A Massachusetts man is facing 16 new charges after a New Hampshire grand jury handed up indictments related to the horrific crash in June that killed seven motorcyclists and exposed widespread problems at the Massachusetts Registry of Motor Vehicles.
Volodymyr Zhukovskyy, 23, had been charged with seven counts of negligent homicide. The indictment added seven counts of negligent homicide while driving under the influence, seven counts of reckless manslaughter, and one count each of aggravated driving while intoxicated and reckless conduct with a deadly weapon: his 2016 Dodge pickup truck.
Authorities have said Zhukovskyy was high on drugs and reaching for a drink when the pickup he was driving with an attached trailer crossed over the yellow line on Route 2 in Randolph, N.H., and collided with a group of motorcyclists.
A number of those killed were members of Jarheads MC, a motorcycle club of Marine Corps veterans and friends from New England. Police have not said what substance Zhukovskyy was allegedly using at the time of the crash.
Albert Mazza Sr., 82, said Monday that the additional charges won’t help him recover from the death of his son, Albert Mazza Jr., a 59-year-old who served in the Marines.
“Nothing is going to bring him back,” Mazza said. “All I’ve got is pain in my heart and memories of him.”
He said he hopes Zhukovskyy is convicted and serves the maximum sentence.
“He didn’t care what he was doing,” Mazza said, pointing to Zhukovskyy’s history of reckless driving. “He had no conscience.”
Officials at the Massachusetts Registry of Motor Vehicles have conceded that Zhukovskyy’s commercial driver’s license should have been terminated before the June 21 crash because he had been charged with drunken driving in Connecticut in May.
However, the agency failed to act on a notification of the charge from the State of Connecticut, along with tens of thousands of other notifications about lawbreaking drivers from other states, many of which piled up in boxes in the Registry’s storage rooms.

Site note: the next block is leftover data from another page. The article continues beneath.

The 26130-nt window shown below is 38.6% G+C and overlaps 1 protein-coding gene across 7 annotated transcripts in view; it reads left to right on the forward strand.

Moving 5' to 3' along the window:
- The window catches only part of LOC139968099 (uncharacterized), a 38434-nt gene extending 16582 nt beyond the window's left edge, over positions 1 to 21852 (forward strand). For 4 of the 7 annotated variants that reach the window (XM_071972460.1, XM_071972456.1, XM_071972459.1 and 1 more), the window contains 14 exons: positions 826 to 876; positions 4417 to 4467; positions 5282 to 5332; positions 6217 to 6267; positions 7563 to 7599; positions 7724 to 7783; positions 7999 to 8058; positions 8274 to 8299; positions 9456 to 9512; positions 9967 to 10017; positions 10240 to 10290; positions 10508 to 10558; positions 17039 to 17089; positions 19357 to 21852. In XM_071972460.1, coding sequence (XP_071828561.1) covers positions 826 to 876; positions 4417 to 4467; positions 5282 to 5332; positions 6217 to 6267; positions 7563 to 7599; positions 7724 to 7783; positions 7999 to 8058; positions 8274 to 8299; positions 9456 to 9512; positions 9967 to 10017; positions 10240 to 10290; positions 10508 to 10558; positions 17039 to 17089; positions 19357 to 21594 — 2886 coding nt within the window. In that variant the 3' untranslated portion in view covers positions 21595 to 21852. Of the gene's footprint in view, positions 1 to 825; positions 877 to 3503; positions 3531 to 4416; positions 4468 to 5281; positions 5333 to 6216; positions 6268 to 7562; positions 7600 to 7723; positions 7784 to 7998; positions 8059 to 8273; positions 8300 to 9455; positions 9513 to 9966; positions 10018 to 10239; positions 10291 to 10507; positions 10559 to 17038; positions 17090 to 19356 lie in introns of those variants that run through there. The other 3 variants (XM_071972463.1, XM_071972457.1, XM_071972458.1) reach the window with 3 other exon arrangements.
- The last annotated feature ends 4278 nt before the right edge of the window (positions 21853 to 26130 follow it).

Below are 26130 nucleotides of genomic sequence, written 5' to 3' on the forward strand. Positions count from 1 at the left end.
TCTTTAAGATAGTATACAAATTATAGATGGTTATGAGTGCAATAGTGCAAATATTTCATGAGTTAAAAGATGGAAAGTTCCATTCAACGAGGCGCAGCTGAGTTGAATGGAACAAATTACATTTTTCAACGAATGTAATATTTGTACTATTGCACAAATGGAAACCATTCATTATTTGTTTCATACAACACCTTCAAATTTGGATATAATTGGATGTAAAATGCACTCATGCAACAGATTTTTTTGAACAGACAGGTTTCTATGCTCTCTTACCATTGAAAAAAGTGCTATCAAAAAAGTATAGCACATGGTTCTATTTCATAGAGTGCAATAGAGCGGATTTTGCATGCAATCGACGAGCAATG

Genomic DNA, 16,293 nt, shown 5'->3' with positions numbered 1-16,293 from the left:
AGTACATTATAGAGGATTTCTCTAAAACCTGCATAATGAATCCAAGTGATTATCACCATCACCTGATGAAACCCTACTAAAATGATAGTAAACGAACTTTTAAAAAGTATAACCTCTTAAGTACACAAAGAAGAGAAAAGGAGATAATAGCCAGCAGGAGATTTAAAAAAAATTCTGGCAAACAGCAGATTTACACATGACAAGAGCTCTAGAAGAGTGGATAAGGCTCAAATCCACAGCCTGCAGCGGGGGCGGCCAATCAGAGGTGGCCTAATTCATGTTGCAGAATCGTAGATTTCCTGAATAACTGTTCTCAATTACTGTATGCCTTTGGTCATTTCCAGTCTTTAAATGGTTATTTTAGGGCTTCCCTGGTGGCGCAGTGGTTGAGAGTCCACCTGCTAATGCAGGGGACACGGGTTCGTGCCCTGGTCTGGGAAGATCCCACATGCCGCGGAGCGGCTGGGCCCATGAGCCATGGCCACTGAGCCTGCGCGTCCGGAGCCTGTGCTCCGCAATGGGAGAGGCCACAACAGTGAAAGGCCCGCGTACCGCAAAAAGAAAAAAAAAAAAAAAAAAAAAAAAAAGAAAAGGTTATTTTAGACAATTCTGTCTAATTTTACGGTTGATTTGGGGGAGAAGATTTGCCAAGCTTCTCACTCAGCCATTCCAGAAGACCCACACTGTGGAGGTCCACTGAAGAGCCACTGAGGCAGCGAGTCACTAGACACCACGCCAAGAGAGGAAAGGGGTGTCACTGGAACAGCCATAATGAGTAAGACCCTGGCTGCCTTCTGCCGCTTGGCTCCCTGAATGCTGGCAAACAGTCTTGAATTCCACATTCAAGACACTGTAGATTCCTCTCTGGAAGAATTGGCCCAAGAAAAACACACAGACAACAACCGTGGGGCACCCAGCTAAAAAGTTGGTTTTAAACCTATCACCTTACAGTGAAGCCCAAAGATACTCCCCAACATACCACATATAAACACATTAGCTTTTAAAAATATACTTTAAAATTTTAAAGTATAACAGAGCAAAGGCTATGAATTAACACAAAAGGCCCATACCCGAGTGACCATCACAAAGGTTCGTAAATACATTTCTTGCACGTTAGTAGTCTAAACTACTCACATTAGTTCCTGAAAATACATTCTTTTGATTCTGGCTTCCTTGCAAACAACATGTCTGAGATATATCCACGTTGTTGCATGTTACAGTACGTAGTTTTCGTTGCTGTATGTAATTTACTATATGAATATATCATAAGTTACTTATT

The massive bureaucratic breakdown prompted the head of the Registry, Erin Deveney, to resign in June, four days after the crash.
Thomas Bowes, the head of the Registry division responsible for processing the alerts, was fired in August, weeks after acknowledging he had stopped processing the vital paperwork from other states.
Zhukovskyy, a West Springfield resident, pleaded not guilty when he was initially charged with seven counts of negligent homicide in June and made his initial appearance in a courtroom in Springfield. His lawyer could not be reached to respond to the additional charges contained in the indictment on Monday.
Zhukovskyy has been jailed since the crash and is scheduled to appear in court in Lancaster, N.H., via video conference on Nov. 5.
Coos County Attorney John McCormick, who is prosecuting Zhukovskyy along with New Hampshire Attorney General Gordon J. MacDonald, declined to comment on the indictment.
Zhukovskyy’s troubled driving record began at age 16, when, according to court records, police in West Springfield found him and another man in a car that had crashed into heavy brush. Zhukovskyy was charged with driving without a license, speeding, and negligent operation of a motor vehicle.
He was arrested in June 2013 for drunken driving in Westfield, records say. He was sentenced in that case to a year of probation, and his license was suspended for 210 days, the Westfield News reported. There were no fatalities in that case.
Zhukovskyy was also cited for a lane infraction in February. His second drunken driving arrest, in May 2019, occurred in East Windsor, Conn., and was still pending at the time of the New Hampshire crash, according to legal filings.